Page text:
The economic incentive for the existence of a process is the value added to the manufactured chemicals.
The chemical industry is fiercely competitive and is constantly trying to significantly improve existing process technologies or develop new technology to satisfy the growing demand. It is essential that the processes are operated to meet key production objectives, such as process safety, environmental regulations, and product specifications.
These key production objectives must be satisfied even when the process is subjected to disturbances during operation. Process operation must ensure proper management of process variability and this task is accomplished by a (well-designed) automatic process control system, with a proper set of parameters.
A chemical plant may have thousands of measurements and control loops. Although the Proportional-Integral-Derivative (PID) controller has only three parameters, it can be quite difficult to find good values (settings), without a systematic approach.
Finding poorly tuned controllers in process plants is in fact quite common!
A visit to a process plant will likely show the following shape of the control system:
- 85% of controllers perform inefficiently when operated in automatic mode
- 65% of the controllers are poorly tuned, masking control related problems
- 30% of PID control loops are operated in manual mode
- 20% of control systems are not properly configured to meet their objectives.
The poorly tuned controllers are not always easy to identify as the plant can function “ok”, but even if the controller system does not appear to have any issues, there might be a huge hidden potential for increase in profit by giving the parameters for the controllers some attention.
What does Eldor offer?
Eldor are experts on process control systems, and has recently established its process optimisation service and is ready to offer services for finding smooth tuning parameters for the Process Control System, including software for monitoring the process control loops performance.
Eldor is a certified Control Station partner. With this partnership, Eldor offers an advanced monitoring service of the Process Control system, which can detect mechanical issues, PID-tuning issues, general loop performance, and interaction, before they significantly impact the production.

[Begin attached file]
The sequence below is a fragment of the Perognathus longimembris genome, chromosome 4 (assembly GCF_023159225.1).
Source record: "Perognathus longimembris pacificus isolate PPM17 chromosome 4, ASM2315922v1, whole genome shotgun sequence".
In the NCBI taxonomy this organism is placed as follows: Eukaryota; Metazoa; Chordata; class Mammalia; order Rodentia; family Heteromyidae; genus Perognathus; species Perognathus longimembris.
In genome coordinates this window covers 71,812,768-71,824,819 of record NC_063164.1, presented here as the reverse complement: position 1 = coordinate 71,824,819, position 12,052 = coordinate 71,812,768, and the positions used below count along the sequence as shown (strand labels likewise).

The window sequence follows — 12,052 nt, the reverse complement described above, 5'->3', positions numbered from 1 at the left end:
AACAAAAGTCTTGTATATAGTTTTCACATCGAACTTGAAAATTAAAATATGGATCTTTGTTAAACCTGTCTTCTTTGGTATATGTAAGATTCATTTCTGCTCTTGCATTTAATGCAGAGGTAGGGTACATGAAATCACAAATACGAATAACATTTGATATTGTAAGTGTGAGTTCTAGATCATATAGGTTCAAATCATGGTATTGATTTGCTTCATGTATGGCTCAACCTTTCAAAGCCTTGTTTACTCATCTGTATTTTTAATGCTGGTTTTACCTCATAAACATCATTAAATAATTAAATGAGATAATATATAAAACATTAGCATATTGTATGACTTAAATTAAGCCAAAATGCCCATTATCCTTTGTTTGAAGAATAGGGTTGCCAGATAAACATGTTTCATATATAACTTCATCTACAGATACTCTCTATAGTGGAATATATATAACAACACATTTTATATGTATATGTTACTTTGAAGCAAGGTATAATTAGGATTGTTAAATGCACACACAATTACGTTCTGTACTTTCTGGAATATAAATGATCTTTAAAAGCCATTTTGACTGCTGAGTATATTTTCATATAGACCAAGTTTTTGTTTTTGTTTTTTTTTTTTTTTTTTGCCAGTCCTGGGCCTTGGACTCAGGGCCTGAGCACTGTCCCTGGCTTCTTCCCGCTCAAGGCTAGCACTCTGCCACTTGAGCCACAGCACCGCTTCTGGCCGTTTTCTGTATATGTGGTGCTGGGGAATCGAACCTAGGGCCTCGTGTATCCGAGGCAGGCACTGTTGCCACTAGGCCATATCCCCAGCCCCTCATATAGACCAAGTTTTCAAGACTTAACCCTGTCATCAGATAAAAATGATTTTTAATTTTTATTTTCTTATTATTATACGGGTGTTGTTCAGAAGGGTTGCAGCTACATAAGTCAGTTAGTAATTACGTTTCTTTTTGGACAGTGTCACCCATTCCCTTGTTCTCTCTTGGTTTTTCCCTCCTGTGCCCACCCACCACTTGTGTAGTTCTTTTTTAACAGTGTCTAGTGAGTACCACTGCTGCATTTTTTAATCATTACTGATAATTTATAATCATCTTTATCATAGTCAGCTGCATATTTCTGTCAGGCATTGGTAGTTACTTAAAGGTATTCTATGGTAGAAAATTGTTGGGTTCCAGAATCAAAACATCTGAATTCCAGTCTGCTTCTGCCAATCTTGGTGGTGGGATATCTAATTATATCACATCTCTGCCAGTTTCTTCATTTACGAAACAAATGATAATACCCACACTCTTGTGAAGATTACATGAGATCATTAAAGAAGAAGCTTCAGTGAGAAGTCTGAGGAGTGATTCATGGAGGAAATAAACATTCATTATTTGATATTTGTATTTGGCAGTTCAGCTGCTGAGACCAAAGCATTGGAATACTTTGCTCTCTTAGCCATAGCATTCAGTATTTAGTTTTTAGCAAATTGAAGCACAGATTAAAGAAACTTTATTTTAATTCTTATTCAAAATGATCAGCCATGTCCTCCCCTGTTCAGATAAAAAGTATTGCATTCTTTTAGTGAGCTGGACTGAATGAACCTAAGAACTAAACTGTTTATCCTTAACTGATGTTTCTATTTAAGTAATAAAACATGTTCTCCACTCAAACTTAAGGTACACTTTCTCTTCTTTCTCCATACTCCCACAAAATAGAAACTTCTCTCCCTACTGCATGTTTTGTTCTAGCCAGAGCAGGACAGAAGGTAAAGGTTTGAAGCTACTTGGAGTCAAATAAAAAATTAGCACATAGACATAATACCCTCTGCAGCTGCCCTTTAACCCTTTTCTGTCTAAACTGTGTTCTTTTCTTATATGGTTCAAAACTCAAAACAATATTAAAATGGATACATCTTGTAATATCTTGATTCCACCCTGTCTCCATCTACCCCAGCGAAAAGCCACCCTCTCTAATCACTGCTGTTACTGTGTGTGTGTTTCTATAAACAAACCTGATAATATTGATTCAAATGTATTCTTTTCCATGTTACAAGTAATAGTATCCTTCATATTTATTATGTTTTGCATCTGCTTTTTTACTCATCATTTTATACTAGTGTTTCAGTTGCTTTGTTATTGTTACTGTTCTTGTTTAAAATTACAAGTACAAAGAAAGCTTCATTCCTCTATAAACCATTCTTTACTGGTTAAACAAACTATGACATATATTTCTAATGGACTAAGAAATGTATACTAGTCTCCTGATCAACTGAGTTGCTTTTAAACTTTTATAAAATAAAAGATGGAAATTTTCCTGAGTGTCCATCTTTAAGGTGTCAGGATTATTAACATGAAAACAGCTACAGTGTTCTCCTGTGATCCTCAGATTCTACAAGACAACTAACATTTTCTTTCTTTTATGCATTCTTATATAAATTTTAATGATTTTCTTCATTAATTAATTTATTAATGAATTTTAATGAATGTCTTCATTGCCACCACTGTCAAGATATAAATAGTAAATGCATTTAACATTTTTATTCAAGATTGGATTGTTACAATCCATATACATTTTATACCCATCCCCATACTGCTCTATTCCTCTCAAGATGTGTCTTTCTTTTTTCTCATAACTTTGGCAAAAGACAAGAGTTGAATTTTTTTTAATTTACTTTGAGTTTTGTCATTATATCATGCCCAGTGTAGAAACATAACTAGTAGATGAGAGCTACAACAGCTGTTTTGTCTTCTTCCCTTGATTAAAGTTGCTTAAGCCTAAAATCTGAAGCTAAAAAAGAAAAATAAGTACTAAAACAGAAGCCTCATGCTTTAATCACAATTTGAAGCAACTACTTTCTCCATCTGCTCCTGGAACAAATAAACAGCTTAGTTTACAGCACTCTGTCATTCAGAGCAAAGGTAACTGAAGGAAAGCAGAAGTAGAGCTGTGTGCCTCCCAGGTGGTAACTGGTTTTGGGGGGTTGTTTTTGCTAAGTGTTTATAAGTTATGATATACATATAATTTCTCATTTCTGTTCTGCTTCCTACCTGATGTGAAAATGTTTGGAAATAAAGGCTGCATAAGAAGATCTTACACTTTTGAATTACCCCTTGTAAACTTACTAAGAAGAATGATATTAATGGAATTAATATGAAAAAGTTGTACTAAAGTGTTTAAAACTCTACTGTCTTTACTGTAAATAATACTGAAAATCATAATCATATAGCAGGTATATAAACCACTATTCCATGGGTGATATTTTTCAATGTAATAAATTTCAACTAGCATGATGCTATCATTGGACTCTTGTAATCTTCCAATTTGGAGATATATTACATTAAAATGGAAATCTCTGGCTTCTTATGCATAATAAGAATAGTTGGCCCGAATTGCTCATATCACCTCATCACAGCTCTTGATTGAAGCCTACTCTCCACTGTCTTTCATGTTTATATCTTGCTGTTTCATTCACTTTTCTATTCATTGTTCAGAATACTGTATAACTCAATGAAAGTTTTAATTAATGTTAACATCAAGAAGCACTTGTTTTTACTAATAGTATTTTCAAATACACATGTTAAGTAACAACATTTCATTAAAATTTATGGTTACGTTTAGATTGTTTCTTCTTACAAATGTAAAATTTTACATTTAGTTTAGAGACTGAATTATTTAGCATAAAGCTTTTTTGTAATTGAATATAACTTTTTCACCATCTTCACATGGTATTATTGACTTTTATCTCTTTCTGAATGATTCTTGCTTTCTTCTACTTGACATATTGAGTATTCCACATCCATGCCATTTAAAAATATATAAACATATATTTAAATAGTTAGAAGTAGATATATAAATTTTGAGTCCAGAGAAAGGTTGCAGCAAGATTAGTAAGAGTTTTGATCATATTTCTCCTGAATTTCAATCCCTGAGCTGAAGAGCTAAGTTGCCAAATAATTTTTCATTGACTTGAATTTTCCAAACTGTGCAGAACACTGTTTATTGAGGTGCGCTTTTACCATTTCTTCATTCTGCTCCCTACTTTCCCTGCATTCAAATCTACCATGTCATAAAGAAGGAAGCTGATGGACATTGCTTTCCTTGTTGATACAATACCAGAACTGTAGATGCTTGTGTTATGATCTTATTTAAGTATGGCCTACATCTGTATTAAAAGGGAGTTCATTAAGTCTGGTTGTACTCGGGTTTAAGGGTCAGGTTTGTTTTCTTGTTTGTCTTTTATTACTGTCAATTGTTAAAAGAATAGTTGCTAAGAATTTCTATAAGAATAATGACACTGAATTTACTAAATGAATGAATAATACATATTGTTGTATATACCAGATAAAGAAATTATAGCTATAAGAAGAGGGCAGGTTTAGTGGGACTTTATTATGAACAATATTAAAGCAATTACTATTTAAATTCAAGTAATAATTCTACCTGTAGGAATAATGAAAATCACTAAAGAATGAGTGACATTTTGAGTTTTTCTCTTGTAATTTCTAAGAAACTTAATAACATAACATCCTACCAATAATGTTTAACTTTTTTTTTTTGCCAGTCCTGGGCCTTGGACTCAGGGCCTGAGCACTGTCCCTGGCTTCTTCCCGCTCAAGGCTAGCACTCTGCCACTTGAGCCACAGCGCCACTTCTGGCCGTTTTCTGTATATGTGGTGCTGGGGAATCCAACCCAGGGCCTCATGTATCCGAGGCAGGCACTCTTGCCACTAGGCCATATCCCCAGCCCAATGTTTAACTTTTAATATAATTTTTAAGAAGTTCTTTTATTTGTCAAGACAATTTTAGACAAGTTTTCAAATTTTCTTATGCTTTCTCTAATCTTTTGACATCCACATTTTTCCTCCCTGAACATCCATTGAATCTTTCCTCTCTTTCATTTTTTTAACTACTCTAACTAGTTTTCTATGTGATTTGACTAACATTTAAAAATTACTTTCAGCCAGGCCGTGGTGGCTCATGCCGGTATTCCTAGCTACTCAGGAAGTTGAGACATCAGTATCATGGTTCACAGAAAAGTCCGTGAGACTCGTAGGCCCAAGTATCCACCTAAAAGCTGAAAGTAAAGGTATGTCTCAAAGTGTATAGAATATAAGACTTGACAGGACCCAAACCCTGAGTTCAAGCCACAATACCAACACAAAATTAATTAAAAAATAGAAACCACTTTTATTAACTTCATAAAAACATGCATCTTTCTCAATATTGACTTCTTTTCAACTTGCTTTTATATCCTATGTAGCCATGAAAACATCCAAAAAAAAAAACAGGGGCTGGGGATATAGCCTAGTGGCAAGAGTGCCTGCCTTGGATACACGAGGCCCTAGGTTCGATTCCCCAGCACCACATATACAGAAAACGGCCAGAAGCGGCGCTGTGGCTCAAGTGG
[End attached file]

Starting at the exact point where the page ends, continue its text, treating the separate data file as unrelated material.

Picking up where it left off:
Why should you optimise the Process Control System? - The short answer is; in most cases it is more expensive to not optimise the process controller system. Also, optimising the system is likely to lower the plant’s carbon footprint by reducing the energy consumption.
A typical yield from optimising the process regulation system usually results in an increase in production throughput of 2-5% and increases the production yield by 5-10%, while decreasing the energy consumption with 5-15%, and decreasing the defects occurring in the production plant with 25-50%.
Talk to an Eldor specialist:
- Process Optimisation
- Department: Lifetime Extension
Dani Espevik's background:
Dani is a Process Engineer in Eldor and is Eldor's expert within process related issues. Dani has experience from the Yme New Development-project and has been working with establishing the Process Optimisation Service in Eldor since May 2020 and participated in various alarm projects.
Dani holds a MSc in Chemical Engineering from NTNU and BSc in Process Technology from Bergen University College.
Managing Director, Eldor AS
- Managing Director for Eldor AS
- Asset provider for Eldor and projects
- Project manager
Gisle Ersdal's background:
Gisle is the managing director of Eldor AS, his previous role was engineering and services manager. Gisle has experience from working in the oil and gas industry internationally. His prior experience includes working in the industry in Houston, TX, for 2 years.
Gisle’s key qualifications include interface management, engineering management, and being a technical advisor for safety, electro, instrumentation, and telecom. Gisle has a degree in maritime electrical and automation engineering, as well as a bachelor’s degree in automation.